Yes, I think Hollywood has also discovered that and we don't have time to get into all the “Top Guns” and “Red Dawns” of Hollywood, but there's definitely some sensitive topics you can't talk about. But it's not just political hot topics, is it? You write in your piece that Beijing tends to crack down on overly sexualized anime, for example.

Patrick St. Michel  09:56  

Yeah, this is a recent development, especially over the past year-and-a-half. China has edited a lot of popular anime series — most notably “Demon Slayer,” extremely popular worldwide at this point — to sort of cut back on the figures displayed by female characters in the series. You also had a big incident that didn't only apply to Japanese pop culture but had a massive impact on Korean pop culture, for example, and even domestic Chinese culture where the government wanted to crack down on, sort of, unmasculine men, more feminine-presenting men, you would kind of find in a K-pop style group, let's say, an idol outfit. And that has huge impacts for Japan's idol market, which has a lot of you know, Johnny & Associates groups that want to break into the China market. And now they have to kind of rethink how they do that.

Jason Jenkins  10:54  

Now let’s talk a little bit more, just to get into the nuts and bolts of censorship in China, walk us through it a little bit, what do Japanese artists and bands have to go through, how easy is it and how do they navigate that system? 

Patrick St. Michel 11:09

I’m most familiar with the music side of this. So in general, whether a Japanese artist wants to play a festival, wants to release a CD, wants to maybe perform on some sort of livestream, they usually have to submit the songs that they will feature in advance, and they have to include translated lyrics for government officials. And the officials will go over it and decide whether that's OK or no good, “get that out of the set.” And we talked about how we always think of political controversies but, in reality, Chinese censors are looking for anything that kind of goes against their entire philosophy. 

A great example of this I learned about was the Japanese band Sekai no Owari. They have a song called “Antihero.” It's a pretty, like, all things considered, a pretty cheesy song, where the central hook is just, like, “don't follow the rules!” like “Be an antihero!” It's like a real pre-teen rebellion. But you can't even introduce the idea of not following the rules in China, so they can't perform that song at all.

Jason Jenkins  12:21  

So we've been talking about the government forces involved in censorship but that's not the only problem that artists face in China. In your piece, you talk a lot about the “patriots,” as they're called, who are almost like cultural vigilantes that push their own societal norms. Can you explain a little more about that?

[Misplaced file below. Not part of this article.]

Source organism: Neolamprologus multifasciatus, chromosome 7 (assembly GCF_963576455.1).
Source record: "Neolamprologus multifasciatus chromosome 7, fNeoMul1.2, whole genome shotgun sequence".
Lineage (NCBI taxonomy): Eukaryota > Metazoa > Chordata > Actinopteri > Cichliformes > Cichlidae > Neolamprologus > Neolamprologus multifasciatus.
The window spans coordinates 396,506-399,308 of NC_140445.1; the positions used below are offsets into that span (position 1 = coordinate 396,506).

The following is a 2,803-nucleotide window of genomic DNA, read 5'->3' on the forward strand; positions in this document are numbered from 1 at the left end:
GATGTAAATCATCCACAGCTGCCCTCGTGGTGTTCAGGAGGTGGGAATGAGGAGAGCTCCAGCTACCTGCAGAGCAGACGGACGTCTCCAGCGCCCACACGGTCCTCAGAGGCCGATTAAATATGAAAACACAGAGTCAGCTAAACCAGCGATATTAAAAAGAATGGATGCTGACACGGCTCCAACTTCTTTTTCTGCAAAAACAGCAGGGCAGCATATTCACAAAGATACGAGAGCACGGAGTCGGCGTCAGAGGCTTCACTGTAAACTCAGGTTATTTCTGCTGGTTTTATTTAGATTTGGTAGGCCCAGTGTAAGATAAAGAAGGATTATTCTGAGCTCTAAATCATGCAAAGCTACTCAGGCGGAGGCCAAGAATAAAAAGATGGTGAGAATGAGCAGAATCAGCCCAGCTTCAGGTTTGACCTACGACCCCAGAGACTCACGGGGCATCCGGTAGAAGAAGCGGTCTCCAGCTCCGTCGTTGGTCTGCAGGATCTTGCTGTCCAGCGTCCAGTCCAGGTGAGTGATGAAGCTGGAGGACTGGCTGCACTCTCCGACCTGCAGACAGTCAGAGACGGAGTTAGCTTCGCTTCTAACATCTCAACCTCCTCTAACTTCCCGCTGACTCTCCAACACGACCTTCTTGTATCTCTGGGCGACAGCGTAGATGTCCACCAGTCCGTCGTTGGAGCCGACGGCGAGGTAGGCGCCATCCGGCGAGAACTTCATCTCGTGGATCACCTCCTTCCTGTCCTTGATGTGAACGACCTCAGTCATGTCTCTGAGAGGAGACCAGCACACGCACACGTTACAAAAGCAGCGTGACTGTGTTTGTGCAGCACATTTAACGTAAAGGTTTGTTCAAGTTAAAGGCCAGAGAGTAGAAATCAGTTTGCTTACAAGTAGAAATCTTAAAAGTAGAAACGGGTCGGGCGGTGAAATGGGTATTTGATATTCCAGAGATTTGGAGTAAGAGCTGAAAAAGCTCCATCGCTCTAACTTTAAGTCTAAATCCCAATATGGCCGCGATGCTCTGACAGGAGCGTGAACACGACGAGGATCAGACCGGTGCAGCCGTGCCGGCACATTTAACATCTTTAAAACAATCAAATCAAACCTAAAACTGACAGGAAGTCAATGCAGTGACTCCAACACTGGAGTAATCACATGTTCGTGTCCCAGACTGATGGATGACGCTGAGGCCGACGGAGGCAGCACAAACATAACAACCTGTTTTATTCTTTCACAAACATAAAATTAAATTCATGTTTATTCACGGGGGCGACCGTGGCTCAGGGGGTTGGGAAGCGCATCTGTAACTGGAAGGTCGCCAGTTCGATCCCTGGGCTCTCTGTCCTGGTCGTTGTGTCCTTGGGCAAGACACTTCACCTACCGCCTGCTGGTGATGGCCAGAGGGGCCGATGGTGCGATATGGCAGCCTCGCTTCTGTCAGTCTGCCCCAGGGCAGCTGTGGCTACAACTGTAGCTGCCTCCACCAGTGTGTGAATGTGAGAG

Patrick St. Michel  12:41  

Sure. So netizens in China are just as focused on finding wrongdoings committed by non-Chinese entertainers and artists who are trying to enter the market — or even ones who aren't entering the market, honestly. A great example of this was on a music reality competition called “Chuang 2021.” There were a bunch of Japanese artists taking part in that, which really shows kind of like the ambitions of Japanese music companies. One of them was a group called Intersection from the prominent entertainment company, Avex. They were doing really well on the show. They were getting a lot of attention, a lot of buzz … but then people online found, not the current version of the Avex website, but an older version, where it listed like select your region, it listed Taiwan as a separate region. Which, as you could imagine, is no-go with the “One China” policy. So suddenly, everyone turns against them and it becomes, like, “How dare you do this?” “Get off the show!” “Avex what have you done!” Avex handled it in a way where they could kind of move on and it was okay. But this kind of pressure from internet users — where all pop culture flows in 2022 — that really has a huge impact on what gets into the country and what gets attention.

Jason Jenkins  14:06  

There were several examples I thought were interesting. We talked about one before we started recording about table tennis. Could you mention that?

Patrick St. Michel  14:13  

Yeah, yeah, yah. So last year at the Tokyo Olympics, the gold medal in mixed pairs table tennis went to the Japanese team. Big moment for Japan, it was I want to say the first gold for a Japanese …

Jason Jenkins  14:30

It was. 

Patrick St. Michel  14:31  

There you go. So, huge deal, people were excited. On Twitter, people were celebrating, tweeting “Hooray! Japan did it!” And that included a lot of like idols and entertainers kind of just expressing a very generic “Whoo-hoo! We won!”